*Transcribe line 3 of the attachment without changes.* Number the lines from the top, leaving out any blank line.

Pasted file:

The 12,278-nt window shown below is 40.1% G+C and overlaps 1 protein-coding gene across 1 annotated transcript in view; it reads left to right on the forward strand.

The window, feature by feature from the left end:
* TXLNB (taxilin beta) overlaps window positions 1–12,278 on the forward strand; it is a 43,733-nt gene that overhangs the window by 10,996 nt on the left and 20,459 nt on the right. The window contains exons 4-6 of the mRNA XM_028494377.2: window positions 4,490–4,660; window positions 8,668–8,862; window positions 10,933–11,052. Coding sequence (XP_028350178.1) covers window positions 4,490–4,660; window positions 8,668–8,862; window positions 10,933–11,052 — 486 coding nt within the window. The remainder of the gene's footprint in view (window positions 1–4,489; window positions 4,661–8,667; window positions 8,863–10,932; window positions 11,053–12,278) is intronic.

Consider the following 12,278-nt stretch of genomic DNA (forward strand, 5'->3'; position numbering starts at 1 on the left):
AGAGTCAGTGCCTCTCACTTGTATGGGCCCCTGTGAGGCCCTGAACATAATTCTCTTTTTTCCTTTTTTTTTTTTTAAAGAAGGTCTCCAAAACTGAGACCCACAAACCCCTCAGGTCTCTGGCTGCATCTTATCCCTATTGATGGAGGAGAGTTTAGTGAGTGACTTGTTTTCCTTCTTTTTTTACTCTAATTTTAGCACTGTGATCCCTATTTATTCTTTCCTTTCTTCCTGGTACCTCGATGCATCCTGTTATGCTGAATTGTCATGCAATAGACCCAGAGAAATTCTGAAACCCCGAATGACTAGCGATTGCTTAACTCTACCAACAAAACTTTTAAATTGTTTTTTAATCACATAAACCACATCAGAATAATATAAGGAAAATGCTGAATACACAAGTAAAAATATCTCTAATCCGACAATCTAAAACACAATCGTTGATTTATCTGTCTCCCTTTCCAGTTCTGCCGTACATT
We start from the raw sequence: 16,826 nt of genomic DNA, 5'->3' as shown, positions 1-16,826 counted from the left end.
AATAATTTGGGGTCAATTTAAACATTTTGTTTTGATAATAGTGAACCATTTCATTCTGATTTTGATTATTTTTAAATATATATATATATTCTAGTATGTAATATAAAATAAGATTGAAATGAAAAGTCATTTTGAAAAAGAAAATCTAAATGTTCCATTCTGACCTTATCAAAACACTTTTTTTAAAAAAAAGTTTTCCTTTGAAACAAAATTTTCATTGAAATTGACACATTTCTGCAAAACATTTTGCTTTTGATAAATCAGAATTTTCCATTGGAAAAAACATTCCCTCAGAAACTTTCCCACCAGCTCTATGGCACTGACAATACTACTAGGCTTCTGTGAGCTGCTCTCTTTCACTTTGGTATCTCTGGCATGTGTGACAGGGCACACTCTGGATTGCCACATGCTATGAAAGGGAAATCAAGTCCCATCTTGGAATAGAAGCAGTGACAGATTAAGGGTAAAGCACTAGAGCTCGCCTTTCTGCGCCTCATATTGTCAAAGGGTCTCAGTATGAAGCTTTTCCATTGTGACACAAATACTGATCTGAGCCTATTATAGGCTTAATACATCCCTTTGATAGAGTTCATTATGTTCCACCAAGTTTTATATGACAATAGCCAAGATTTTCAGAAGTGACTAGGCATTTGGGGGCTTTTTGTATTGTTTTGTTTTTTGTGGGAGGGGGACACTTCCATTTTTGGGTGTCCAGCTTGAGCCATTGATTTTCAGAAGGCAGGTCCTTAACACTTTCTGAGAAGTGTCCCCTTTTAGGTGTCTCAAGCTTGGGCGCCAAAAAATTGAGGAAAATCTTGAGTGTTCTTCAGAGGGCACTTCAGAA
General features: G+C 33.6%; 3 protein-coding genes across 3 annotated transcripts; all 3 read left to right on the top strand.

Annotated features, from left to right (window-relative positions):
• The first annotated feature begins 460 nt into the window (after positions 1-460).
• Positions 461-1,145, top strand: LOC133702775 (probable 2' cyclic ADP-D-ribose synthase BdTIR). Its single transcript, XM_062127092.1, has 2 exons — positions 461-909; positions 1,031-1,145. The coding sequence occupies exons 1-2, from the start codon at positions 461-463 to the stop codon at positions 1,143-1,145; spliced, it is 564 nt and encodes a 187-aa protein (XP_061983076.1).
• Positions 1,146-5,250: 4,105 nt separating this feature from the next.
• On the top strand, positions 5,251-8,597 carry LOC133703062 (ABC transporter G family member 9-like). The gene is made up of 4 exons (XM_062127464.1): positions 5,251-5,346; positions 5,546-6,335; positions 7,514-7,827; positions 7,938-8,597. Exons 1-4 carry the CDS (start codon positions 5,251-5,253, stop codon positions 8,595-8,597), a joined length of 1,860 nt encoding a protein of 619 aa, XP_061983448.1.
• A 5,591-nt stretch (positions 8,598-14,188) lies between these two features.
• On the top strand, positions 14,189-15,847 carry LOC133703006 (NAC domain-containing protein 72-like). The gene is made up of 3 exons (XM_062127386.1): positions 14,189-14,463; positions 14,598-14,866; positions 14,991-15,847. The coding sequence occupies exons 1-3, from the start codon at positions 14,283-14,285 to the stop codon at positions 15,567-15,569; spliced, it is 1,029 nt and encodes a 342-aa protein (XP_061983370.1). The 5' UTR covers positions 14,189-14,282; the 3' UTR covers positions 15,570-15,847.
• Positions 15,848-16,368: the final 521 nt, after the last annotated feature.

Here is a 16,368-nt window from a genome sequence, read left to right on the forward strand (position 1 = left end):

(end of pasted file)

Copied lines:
* TXLNB (taxilin beta) overlaps window positions 1–12,278 on the forward strand; it is a 43,733-nt gene that overhangs the window by 10,996 nt on the left and 20,459 nt on the right. The window contains exons 4-6 of the mRNA XM_028494377.2: window positions 4,490–4,660; window positions 8,668–8,862; window positions 10,933–11,052. Coding sequence (XP_028350178.1) covers window positions 4,490–4,660; window positions 8,668–8,862; window positions 10,933–11,052 — 486 coding nt within the window. The remainder of the gene's footprint in view (window positions 1–4,489; window positions 4,661–8,667; window positions 8,863–10,932; window positions 11,053–12,278) is intronic.